Our Readers' Opinions
November 16, 2010
Leader of the Opposition wrong, misleading on SVG’s Human Development Ranking


EDITOR: I crave the indulgence of your publication to allow me the space for a comprehensive analysis of St. Vincent and the Grenadines’ absence from the United Nations’ 2010 Human Development Index.

With General Elections in the air and Vincentians of all persuasions girding themselves for the so-called “silly season” of electoral posturing, opportunistic politicians are often forgiven for taking some poetic and political license with the facts as they compete for voter favour.{{more}} However, even by this relaxed standard, I am compelled to respond in a fulsome manner to recent comments attributed to the Honourable Leader of the Opposition on the issue of St. Vincent and the Grenadines’ (SVG) absence from the latest issue of the United Nations’ Human Development Index (HDI).

The comments attributed to the Hon. Leader of the Opposition were false, misleading, and demonstrated a fundamental misunderstanding of the nature of the Human Development Index, and the manner in which countries are assessed and the relevant data are gathered.

Reputable reports indicate that the Hon. Leader of the Opposition had much to say about the fact that SVG was not included in the 2010 issue of the United Nations’ annual Human Development Report. (The Report is available online at: http://hdr.undp.org/en/)

The Hon. Leader of the Opposition is reported to have stated that SVG’s absence on this year’s list is a “disgrace to the country,” and that “it’s as if we don’t exist as a people, as a country.” He reportedly went on to attribute SVG’s absence to his assertion that the United Nations “can’t even accept the information we have sent and they deem it unreliable and now we are off the index.” The Hon. Leader of the Opposition also asserted that Prime Minister Gonsalves “just went to the United Nations and tell them how well we are doing. But they don’t believe them (government officials),” hence, apparently, our non-inclusion on the HDI. He reportedly went on to say that “it is a day of shame … when our country has been brought to the point where the United Nations Development Index says what we [are] telling them, that information we [are] giving them, is unreliable.” He also suggested that, based on his analysis of past Reports, SVG is “worse off under Ralph Gonsalves than when it was under the New Democratic Party.” Further, and predictably, the Hon. Leader of the Opposition reportedly claimed that “We gotta wait for the NDP to come back there to go back on the list.”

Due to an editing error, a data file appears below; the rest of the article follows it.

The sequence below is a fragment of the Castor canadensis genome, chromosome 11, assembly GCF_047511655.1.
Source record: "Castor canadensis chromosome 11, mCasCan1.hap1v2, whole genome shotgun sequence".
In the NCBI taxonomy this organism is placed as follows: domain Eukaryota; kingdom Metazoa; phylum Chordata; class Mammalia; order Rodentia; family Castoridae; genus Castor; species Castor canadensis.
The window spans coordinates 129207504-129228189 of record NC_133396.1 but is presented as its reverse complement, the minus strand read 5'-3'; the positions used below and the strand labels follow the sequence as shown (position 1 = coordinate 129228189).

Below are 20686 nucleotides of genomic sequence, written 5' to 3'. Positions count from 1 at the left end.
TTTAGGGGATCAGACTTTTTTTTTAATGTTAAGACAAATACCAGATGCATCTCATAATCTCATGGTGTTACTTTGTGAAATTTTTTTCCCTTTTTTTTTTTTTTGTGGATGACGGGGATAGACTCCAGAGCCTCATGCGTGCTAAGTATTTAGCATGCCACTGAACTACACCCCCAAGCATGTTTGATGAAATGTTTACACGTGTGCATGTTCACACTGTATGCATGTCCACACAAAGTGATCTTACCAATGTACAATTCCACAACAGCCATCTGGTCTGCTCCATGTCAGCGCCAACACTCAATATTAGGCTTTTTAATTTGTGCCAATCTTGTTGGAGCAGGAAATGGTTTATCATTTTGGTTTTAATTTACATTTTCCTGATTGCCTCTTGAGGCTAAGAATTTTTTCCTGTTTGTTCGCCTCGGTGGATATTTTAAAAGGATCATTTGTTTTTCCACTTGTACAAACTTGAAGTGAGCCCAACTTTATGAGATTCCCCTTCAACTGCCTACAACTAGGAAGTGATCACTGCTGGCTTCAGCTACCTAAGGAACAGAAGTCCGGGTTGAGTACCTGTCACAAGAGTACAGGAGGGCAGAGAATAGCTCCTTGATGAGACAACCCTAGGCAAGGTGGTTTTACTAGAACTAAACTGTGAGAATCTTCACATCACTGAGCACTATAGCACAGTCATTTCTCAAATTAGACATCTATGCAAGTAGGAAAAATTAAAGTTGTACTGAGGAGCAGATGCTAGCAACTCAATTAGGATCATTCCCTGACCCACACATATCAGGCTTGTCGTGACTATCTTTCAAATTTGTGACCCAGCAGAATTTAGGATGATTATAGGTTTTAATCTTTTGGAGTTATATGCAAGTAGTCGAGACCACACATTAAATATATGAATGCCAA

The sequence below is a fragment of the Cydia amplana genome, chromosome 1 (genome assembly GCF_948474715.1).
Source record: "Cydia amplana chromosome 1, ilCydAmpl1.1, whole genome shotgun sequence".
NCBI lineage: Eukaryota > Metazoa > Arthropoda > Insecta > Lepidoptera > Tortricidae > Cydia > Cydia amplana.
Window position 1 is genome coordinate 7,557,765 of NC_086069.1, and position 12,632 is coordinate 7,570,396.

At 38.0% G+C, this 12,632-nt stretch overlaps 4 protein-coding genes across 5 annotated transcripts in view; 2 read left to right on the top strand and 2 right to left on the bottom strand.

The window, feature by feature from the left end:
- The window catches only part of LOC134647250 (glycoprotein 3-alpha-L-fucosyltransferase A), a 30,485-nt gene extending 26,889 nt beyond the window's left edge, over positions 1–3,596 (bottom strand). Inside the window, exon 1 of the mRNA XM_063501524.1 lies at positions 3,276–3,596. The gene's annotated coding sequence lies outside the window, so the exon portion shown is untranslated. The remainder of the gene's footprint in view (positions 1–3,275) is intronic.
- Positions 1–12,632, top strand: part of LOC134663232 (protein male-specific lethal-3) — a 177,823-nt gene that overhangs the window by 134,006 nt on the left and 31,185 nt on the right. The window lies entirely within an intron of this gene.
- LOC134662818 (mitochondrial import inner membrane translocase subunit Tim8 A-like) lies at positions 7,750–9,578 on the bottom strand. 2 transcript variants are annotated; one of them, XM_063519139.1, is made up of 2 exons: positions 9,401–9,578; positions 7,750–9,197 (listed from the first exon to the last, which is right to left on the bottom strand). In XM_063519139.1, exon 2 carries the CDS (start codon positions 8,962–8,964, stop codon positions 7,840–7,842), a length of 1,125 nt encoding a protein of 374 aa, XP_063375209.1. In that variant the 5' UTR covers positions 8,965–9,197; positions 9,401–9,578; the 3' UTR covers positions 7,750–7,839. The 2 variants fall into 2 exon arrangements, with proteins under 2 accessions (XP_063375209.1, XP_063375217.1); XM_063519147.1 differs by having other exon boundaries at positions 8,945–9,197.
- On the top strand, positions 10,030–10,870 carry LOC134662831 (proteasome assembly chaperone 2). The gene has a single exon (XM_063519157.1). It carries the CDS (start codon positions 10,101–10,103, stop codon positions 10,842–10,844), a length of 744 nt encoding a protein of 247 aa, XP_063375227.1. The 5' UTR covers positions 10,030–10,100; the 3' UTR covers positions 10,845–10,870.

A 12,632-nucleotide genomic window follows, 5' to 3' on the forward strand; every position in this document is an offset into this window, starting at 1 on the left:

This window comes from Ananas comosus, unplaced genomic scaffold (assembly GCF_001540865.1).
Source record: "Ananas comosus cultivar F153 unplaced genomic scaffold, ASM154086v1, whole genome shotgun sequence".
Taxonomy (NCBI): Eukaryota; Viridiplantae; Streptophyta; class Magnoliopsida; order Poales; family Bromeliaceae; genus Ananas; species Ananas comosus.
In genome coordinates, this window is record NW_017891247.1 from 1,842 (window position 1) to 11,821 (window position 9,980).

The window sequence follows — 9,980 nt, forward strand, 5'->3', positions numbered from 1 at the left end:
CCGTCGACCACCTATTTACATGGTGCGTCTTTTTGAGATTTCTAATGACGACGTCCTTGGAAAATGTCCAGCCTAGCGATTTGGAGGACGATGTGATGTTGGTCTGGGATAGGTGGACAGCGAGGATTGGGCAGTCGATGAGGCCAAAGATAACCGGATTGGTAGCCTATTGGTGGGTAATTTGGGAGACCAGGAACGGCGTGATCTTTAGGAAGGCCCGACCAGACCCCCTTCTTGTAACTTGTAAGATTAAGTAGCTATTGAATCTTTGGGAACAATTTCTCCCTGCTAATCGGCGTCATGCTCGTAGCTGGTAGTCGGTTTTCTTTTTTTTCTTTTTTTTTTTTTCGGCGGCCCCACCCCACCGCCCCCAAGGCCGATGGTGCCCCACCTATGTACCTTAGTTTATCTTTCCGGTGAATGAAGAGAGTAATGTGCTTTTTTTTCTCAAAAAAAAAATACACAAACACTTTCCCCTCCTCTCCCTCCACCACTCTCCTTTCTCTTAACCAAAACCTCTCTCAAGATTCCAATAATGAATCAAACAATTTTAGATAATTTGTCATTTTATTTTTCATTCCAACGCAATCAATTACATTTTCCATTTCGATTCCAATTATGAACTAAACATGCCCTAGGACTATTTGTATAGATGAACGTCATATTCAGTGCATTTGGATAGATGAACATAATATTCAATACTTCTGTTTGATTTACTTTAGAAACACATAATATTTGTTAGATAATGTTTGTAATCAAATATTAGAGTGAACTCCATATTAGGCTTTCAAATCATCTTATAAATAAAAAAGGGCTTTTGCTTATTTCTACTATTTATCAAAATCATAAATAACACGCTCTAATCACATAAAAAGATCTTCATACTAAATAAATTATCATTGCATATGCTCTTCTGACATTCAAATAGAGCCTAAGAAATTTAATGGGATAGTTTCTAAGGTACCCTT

Each of these reported assertions by the Hon. Leader of the Opposition is false.


Just as the Human Development Report is available online, so too is the United Nations’ (UN) explanation for why St. Vincent and the Grenadines is not included in the list this year. The UN’s 5-page analysis of SVG’s human development indices can be viewed at (http://hdrstats.undp.org/images/explanations/VCT.pdf).

So, the first of the Hon. Leader of the Opposition’s falsehoods is immediately exposed: If we “don’t exist as a people,” why would the United Nations Development Programme devote five pages to explaining SVG’s development data?

According to the UN, “this year’s Report introduces three new composite indices on an experimental basis.” The reason that SVG – and all other OECS countries – were left off the list is due to missing data used by the UN to measure these new experimental indices.

If the Hon. Leader of the Opposition had taken time to read the UN’s Report properly, he would have seen that the main reason that SVG was not included from the report was that the UN “lacks data on [SVG’s] mean years of schooling from our primary source – Barro and Lee.”